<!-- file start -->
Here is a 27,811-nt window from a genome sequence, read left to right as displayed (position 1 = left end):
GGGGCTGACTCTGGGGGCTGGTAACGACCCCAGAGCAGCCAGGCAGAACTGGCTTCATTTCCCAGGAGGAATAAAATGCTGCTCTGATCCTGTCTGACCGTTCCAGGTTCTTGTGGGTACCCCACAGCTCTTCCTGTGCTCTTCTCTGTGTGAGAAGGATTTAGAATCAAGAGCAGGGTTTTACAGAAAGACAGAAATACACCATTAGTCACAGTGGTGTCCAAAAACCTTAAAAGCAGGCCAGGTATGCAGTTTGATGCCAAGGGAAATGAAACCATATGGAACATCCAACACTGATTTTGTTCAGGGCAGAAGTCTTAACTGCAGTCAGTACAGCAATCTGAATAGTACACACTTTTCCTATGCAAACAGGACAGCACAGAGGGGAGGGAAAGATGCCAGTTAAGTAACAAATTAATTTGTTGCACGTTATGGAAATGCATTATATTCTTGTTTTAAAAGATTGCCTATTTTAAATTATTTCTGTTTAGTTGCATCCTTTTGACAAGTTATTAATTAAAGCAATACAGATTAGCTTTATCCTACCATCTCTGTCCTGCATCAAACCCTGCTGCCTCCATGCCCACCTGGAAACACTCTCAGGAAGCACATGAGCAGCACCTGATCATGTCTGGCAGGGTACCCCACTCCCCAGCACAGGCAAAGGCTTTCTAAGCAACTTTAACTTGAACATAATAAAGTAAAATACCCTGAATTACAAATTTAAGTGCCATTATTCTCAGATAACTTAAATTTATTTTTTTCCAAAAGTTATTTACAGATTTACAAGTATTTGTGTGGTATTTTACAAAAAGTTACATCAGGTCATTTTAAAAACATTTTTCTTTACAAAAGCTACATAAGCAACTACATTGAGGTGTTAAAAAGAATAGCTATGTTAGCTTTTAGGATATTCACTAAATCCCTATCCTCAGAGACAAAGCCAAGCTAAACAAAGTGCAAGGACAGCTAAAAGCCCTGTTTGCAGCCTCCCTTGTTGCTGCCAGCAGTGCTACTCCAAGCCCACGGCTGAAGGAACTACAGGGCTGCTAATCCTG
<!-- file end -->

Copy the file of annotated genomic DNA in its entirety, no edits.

Here is a 27,811-nt window from a genome sequence, read left to right as displayed (position 1 = left end):
GGGGCTGACTCTGGGGGCTGGTAACGACCCCAGAGCAGCCAGGCAGAACTGGCTTCATTTCCCAGGAGGAATAAAATGCTGCTCTGATCCTGTCTGACCGTTCCAGGTTCTTGTGGGTACCCCACAGCTCTTCCTGTGCTCTTCTCTGTGTGAGAAGGATTTAGAATCAAGAGCAGGGTTTTACAGAAAGACAGAAATACACCATTAGTCACAGTGGTGTCCAAAAACCTTAAAAGCAGGCCAGGTATGCAGTTTGATGCCAAGGGAAATGAAACCATATGGAACATCCAACACTGATTTTGTTCAGGGCAGAAGTCTTAACTGCAGTCAGTACAGCAATCTGAATAGTACACACTTTTCCTATGCAAACAGGACAGCACAGAGGGGAGGGAAAGATGCCAGTTAAGTAACAAATTAATTTGTTGCACGTTATGGAAATGCATTATATTCTTGTTTTAAAAGATTGCCTATTTTAAATTATTTCTGTTTAGTTGCATCCTTTTGACAAGTTATTAATTAAAGCAATACAGATTAGCTTTATCCTACCATCTCTGTCCTGCATCAAACCCTGCTGCCTCCATGCCCACCTGGAAACACTCTCAGGAAGCACATGAGCAGCACCTGATCATGTCTGGCAGGGTACCCCACTCCCCAGCACAGGCAAAGGCTTTCTAAGCAACTTTAACTTGAACATAATAAAGTAAAATACCCTGAATTACAAATTTAAGTGCCATTATTCTCAGATAACTTAAATTTATTTTTTTCCAAAAGTTATTTACAGATTTACAAGTATTTGTGTGGTATTTTACAAAAAGTTACATCAGGTCATTTTAAAAACATTTTTCTTTACAAAAGCTACATAAGCAACTACATTGAGGTGTTAAAAAGAATAGCTATGTTAGCTTTTAGGATATTCACTAAATCCCTATCCTCAGAGACAAAGCCAAGCTAAACAAAGTGCAAGGACAGCTAAAAGCCCTGTTTGCAGCCTCCCTTGTTGCTGCCAGCAGTGCTACTCCAAGCCCACGGCTGAAGGAACTACAGGGCTGCTAATCCTG